If you are going to deal with real international issues you are going to need more than `std::wstring'.At least it allows you to work internationally natively without extra libraries.
At the very least, the standard interface is insufficient for iterating over storage boundaries, code points, and character boundaries. Literally, you simply can't do those three things with the standard interface unless they happen to be the same thing.
Then there are issues with locales. The standard doesn't even require anything other than the "C Locale". Even if it did, the locale mechanism of C++ is insufficient for expressing some artifacts of several languages.
As a consequence of this last part, consuming input in anything complex, like some currency, using only the standard C++ libraries becomes impossible even if you could enumerate and activate the relevant locale because the internal parsing is broken by definition.
This is also true for `std::wstring', and `std::wstring' adds some confusion of its own.Since std::string works with char, it means you cannot iterate a utf-8 string since it will always move one byte at a time.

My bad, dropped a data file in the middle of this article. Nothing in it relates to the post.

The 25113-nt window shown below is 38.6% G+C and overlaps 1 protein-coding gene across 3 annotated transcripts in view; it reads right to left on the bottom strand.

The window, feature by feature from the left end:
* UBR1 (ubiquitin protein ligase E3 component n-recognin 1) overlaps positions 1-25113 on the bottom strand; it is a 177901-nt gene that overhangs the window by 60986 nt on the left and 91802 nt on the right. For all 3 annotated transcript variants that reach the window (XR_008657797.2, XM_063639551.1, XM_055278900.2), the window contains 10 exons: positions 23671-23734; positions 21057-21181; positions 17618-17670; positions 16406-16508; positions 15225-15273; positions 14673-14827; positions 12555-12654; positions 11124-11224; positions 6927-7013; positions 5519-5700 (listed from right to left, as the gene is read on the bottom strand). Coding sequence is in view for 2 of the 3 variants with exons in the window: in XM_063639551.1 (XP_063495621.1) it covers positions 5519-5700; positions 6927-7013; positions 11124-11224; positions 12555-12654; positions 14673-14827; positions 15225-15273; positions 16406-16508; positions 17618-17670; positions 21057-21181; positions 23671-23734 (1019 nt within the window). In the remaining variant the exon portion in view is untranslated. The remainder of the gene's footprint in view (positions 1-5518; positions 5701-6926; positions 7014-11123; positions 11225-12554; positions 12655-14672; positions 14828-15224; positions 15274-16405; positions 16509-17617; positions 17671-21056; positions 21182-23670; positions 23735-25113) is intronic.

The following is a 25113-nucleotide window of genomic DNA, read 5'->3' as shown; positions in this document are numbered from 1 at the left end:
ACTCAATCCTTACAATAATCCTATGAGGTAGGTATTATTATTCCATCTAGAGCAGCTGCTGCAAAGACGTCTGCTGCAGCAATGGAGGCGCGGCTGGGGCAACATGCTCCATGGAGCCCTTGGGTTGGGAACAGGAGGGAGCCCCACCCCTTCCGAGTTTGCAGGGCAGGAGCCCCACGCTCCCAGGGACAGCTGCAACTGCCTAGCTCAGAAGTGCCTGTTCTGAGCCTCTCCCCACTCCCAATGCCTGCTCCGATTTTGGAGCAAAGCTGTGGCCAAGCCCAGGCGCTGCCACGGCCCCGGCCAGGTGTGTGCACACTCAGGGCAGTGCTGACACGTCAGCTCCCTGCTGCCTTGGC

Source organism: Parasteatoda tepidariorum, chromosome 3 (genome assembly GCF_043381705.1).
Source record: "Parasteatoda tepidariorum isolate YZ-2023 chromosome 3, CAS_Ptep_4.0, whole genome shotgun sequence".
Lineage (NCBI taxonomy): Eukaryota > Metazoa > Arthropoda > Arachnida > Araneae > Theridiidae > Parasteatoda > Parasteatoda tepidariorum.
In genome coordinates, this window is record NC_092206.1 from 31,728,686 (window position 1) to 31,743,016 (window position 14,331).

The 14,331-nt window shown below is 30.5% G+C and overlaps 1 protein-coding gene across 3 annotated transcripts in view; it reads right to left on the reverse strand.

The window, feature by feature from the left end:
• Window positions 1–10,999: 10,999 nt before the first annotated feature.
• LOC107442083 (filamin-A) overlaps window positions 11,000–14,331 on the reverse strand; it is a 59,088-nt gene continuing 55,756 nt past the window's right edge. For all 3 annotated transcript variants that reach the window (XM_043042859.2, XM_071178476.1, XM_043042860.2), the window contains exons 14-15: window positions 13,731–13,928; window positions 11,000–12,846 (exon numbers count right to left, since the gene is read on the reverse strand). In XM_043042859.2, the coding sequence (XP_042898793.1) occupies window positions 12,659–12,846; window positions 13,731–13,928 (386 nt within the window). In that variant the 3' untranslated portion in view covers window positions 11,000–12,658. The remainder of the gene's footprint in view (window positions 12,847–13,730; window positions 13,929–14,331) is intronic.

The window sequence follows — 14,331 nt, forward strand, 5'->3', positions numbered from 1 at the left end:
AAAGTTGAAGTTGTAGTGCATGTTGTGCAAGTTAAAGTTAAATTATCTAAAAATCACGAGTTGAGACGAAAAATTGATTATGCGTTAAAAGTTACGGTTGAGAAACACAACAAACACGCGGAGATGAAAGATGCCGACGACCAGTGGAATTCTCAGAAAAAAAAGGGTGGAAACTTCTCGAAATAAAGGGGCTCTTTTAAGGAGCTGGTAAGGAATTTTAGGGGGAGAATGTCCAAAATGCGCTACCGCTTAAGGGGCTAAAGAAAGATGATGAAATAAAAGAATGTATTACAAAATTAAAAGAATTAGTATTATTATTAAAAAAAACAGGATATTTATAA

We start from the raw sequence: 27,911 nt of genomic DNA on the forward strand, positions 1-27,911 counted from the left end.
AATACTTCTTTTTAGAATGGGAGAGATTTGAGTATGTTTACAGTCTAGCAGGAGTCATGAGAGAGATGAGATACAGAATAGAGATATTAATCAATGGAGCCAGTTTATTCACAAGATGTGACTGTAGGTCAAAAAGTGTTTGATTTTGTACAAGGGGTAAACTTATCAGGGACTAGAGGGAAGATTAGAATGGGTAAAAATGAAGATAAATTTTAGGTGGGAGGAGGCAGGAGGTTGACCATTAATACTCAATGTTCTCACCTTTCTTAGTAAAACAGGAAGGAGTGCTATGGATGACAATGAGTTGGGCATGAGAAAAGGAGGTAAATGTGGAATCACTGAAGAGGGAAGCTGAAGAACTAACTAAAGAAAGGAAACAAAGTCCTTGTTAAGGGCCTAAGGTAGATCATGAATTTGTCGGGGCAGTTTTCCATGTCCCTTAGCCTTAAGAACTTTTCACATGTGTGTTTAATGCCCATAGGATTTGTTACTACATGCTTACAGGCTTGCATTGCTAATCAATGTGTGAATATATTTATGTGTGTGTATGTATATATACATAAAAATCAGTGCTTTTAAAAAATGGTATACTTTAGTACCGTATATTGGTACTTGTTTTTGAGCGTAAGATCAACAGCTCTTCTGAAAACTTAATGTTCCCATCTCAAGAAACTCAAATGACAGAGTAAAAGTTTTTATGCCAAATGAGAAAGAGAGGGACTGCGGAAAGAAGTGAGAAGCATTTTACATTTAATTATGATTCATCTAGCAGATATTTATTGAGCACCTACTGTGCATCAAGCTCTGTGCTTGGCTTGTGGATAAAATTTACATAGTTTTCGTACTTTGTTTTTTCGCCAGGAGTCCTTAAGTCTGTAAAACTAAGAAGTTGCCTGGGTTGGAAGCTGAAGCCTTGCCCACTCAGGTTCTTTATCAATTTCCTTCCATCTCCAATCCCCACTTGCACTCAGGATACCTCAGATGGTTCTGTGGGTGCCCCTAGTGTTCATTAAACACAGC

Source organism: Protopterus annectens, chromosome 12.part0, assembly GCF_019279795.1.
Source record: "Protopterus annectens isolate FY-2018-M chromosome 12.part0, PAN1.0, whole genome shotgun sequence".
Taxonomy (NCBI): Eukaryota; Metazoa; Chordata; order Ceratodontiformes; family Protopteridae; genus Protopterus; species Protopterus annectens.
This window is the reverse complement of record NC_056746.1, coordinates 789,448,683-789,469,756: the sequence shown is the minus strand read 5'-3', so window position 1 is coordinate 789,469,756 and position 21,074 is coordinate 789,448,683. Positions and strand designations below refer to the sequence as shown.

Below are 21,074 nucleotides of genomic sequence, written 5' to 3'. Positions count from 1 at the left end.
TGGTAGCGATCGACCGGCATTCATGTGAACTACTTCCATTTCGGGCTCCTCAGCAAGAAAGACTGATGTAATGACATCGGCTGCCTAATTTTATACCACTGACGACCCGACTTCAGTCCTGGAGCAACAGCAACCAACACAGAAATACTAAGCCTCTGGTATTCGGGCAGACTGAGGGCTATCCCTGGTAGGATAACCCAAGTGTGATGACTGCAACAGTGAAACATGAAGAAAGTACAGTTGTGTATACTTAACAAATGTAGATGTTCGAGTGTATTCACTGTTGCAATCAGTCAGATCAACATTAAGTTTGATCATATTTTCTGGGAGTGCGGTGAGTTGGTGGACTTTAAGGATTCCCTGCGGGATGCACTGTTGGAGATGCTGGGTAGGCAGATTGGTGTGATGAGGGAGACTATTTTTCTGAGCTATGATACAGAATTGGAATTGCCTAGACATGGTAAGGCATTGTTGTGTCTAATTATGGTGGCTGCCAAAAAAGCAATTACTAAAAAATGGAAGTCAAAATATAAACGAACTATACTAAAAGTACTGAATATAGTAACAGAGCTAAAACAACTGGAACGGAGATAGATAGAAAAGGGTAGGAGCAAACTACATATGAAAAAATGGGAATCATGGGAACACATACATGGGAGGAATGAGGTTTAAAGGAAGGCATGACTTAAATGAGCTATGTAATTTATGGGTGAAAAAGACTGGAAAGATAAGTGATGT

Under Windows, `std::wstring' will likely be built from 16 bit units representing an incomplete UTF16 code set.
Under GNU/Linux, `std::wstring' will likely be built from 32 bit units representing an incomplete UTF32 code set.
Under other systems `std::wstring' may be built from 8 bit units representing something that isn't even a part of the Unicode standard.
In other words, you may not be able to count on `std::wstring' iterating on any given boundary, and even if you could you can't count on it iterating over a given code point correctly.
To get reasonably portable source (It is not acceptable for the programmer to do all the work of multiple library implementations.) you would have to use a third-party implementation of `std::wstring' in the first place.I do believe that wstrings are a better alternative.
Seriously, take the time to compare the usability of `std::string', `std::wstring', and the locales mechanism under MSVC, GCC on GNU/Linux, GCC (MinGW), and any fourth compiler of your choice.
The situation for internationalization within the standard C++ libraries is abysmal. You are far better off using a library that knows more about Unicode, quirky locales, and has a decent repertoire of locales available across all targeted systems.
Oh, and god help you if you are doing anything fancy with the text. If you are going to try and highlight misspelled words... actually don't. You are better off shipping a dictionary with your software than to try and get a combination like Hungarian quoting English quoting French with a misspelled word highlighting correctly.